Rabat – Morocco’s Economic, Social, and Environmental Council (CESE) has highlighted the importance of migration for the country’s economic performance, urging authorities to further the socio-professional integration of sub-Saharan migrants.
CESE has established itself as a monitor of Moroccan public life, evaluating performances and making recommendations for improvement on various issues of public interest.
In its latest report, “Migration and Labor Market,” the body drew attention to the situation of migrants, especially from sub-Saharan Africa, in Morocco. The report gave an overall positive reading of migration and migrants’ impact on Moroccan social and economic life.
Calling for more steps to economically and socially integrate migrants, CESE recommended that government officials and “other stakeholders” espouse an “innovative” approach to make migration “a true driver” of economic growth and development.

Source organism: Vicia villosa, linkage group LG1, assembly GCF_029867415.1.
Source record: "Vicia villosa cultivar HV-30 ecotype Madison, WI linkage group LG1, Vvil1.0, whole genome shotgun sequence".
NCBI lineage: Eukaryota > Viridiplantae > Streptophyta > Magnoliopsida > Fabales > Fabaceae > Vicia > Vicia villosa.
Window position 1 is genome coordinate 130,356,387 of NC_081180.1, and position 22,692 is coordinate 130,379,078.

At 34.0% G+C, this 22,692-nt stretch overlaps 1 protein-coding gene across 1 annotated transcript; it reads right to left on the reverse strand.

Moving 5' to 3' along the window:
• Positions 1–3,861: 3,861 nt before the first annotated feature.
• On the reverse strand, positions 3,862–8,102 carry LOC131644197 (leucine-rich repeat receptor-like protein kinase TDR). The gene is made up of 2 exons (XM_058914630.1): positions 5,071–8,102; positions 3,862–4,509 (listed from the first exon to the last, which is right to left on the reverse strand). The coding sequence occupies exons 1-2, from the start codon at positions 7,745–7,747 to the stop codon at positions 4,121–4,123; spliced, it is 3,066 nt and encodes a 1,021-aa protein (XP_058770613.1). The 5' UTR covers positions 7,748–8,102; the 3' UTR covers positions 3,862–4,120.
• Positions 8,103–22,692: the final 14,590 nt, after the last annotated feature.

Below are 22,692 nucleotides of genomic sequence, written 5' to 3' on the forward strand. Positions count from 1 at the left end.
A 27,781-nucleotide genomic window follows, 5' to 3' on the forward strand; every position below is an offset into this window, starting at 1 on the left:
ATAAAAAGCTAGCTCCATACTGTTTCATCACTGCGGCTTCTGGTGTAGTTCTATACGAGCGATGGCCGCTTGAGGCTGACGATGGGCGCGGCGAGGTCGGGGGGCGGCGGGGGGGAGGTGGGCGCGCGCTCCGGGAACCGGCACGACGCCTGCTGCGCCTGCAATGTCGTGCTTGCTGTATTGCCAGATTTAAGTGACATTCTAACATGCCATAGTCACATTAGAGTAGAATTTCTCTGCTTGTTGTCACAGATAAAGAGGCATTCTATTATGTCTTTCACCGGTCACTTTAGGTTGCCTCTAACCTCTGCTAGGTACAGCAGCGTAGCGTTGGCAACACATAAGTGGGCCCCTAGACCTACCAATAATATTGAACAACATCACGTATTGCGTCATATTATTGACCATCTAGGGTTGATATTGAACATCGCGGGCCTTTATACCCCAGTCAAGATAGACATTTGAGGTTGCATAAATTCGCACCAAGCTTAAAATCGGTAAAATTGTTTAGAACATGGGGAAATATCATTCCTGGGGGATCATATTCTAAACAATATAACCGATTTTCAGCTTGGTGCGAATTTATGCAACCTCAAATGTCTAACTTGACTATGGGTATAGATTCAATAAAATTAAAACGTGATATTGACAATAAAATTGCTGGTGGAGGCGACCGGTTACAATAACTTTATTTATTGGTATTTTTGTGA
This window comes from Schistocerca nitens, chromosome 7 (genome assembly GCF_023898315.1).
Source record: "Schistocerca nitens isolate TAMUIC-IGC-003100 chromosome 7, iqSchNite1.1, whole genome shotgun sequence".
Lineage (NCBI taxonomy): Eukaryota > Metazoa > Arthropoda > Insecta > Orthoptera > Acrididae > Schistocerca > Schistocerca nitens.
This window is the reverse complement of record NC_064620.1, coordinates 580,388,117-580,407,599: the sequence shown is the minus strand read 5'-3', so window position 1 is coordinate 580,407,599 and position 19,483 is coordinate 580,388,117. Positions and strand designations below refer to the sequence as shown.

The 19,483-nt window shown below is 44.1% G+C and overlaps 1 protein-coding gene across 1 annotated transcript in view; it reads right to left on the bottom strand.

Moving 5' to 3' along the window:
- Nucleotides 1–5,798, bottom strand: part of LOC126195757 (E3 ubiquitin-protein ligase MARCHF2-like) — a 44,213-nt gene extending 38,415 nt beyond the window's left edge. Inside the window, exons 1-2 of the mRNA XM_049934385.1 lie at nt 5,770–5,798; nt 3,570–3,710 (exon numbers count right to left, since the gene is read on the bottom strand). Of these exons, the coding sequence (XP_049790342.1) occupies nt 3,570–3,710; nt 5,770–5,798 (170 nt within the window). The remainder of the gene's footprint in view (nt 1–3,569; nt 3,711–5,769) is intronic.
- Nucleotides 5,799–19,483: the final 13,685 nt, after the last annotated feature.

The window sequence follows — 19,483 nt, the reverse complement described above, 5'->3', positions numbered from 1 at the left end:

Instead of the general tendency to shun and scapegoat migrants, Moroccan authorities should approach migration as enabling national growth and easing international solidarity, CESE suggested.
The report mentioned the necessity of “coherent policies” to ease the social and “cultural integration” of migrants.
While Morocco has already put in place legal mechanisms to integrate migrants, true integration calls for “coordinated actions” between relevant authorities and labor market stakeholders to guarantee migrants the right to work and decent living conditions.
Other CESE recommendations included government efforts to promote social cohesion and a spirit of living-together to combat suspicion and hard feelings between migrants and locals.
The CESE report comes less than two weeks before the UN-sponsored intergovernmental conference on the Global Compact for Migration.
The two-day event (December 10-11) is set to take place in Marrakech and will convene world governments—only about 10 countries, including the US, have so far withdrawn—to adopt the equivalent of an international declaration on the rights of migrants and asylum seekers.